The site can easily be used as the base curriculum to teaching reading to a child if you are a homeschool teacher. It is superb as a remediation tool and as a review tool as well for students K-3 who are learning to read.
This strengths of this site is in teaching students basic decoding and reading fluency. It only offers minimal comprehension activities. There is a store where you can purchase support materials and you can pay for greater access to additional resources but the basic site is still free to use for teaching/learning English reading skills. This site is truly my all time favorite website for ESL teachers looking for reading support in grades K-3.
ReadWriteThink is a site developed by three partner organizations to provide free high quality resources in reading and literature for teachers and parents. The National Council of English Teachers, Verizon Foundation and the International Literacy Foundation came together to create these materials and to provide many other resources. There hundreds of standards-based lesson plans written and reviewed by educators using current research and the best instructional practices. The main categories offered are: Classroom Resources, Professional Development, Videos, and Parent and After-school Resources.
I found this site a complex site full of many valuable literacy resources. It was a bit more difficult to navigate to exactly what I was seeking when compared with the other sites mentioned. The audience is wider so that may be why. I recommend giving yourself 20 minutes or so the first time you visit to acquaint yourself with how the navigation works.
I found the most useful resources for an ESL classroom under the Printables section of Classroom Resources. Here you can find ready-to-go KWL charts, grading rubrics, and graphic organizers and more.
5. ESL Library
ESL Library is a comprehensive site that offers materials and lesson plans that are up-to-date and of high interest to ELs. This is my favorite website to access when working with students who are in grades 6 – 12 or adults. They offer over 800 lessons. Some lessons are grouped into thematic collections such as: Idioms, Europe, and Gender Equality. Each collection contains multiple lessons within that topic area. They also offer lessons at the beginner, intermediate, and advanced English language proficiency levels about a myriad of English teaching topics: grammar, business English, forms, etc.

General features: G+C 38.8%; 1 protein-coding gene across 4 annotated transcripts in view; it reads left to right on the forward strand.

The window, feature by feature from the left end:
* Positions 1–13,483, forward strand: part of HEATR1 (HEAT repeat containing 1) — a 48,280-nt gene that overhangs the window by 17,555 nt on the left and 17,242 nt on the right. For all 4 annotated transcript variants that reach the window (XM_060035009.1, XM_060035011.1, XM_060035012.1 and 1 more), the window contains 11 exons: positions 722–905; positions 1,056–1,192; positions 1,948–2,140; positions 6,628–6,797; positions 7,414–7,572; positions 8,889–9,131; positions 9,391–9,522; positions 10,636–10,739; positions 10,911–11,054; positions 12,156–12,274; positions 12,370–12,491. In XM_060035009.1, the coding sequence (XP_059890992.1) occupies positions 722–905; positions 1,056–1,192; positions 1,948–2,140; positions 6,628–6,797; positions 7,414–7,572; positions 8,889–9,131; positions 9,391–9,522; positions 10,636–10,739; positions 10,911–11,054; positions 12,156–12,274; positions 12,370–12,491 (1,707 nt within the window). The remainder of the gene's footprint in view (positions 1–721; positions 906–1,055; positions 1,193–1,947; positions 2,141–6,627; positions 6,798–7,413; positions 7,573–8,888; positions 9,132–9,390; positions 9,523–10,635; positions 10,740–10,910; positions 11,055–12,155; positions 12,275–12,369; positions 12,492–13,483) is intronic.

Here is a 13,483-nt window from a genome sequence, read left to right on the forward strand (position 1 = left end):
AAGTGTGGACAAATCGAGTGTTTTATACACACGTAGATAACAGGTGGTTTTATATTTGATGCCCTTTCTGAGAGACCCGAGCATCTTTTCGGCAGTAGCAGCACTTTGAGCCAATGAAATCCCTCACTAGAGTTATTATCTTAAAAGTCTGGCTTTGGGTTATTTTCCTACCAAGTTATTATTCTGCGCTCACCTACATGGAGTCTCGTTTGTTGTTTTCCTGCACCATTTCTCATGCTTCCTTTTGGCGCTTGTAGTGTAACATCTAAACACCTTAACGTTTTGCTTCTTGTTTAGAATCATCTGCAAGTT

One unique aspect of this site is the Discussions and Debates section for intermediate and advanced learners. The materials here offer extended opportunities to use content vocabulary and topic knowledge at a deeper more meaningful level than many other learning opportunities I have seen offered online. Teachers can also develop files to keep in their personal collection of lessons they have chosen to use throughout the year. I highly recommend this site to middle school teachers, high school teachers, and especially to teachers of ESL adults. The flashcards (2000 +) offered through this website are well done and extremely useful. Personally, I think the price of a subscription for the flashcard collection alone is well worth the investment.
Cost: This is the only site I found that offers 3 month, 6 month and 12 month subscriptions. The subscriptions cost $22, $33, and $55 respectively for an individual teacher. Group pricing is also available.
These sites remain my favorite websites related to ESL instruction. They all offer various forms of leveled English instructional lessons, materials, and printouts. Which site I use more in a given year varies depending on the ages and grade levels I am teaching.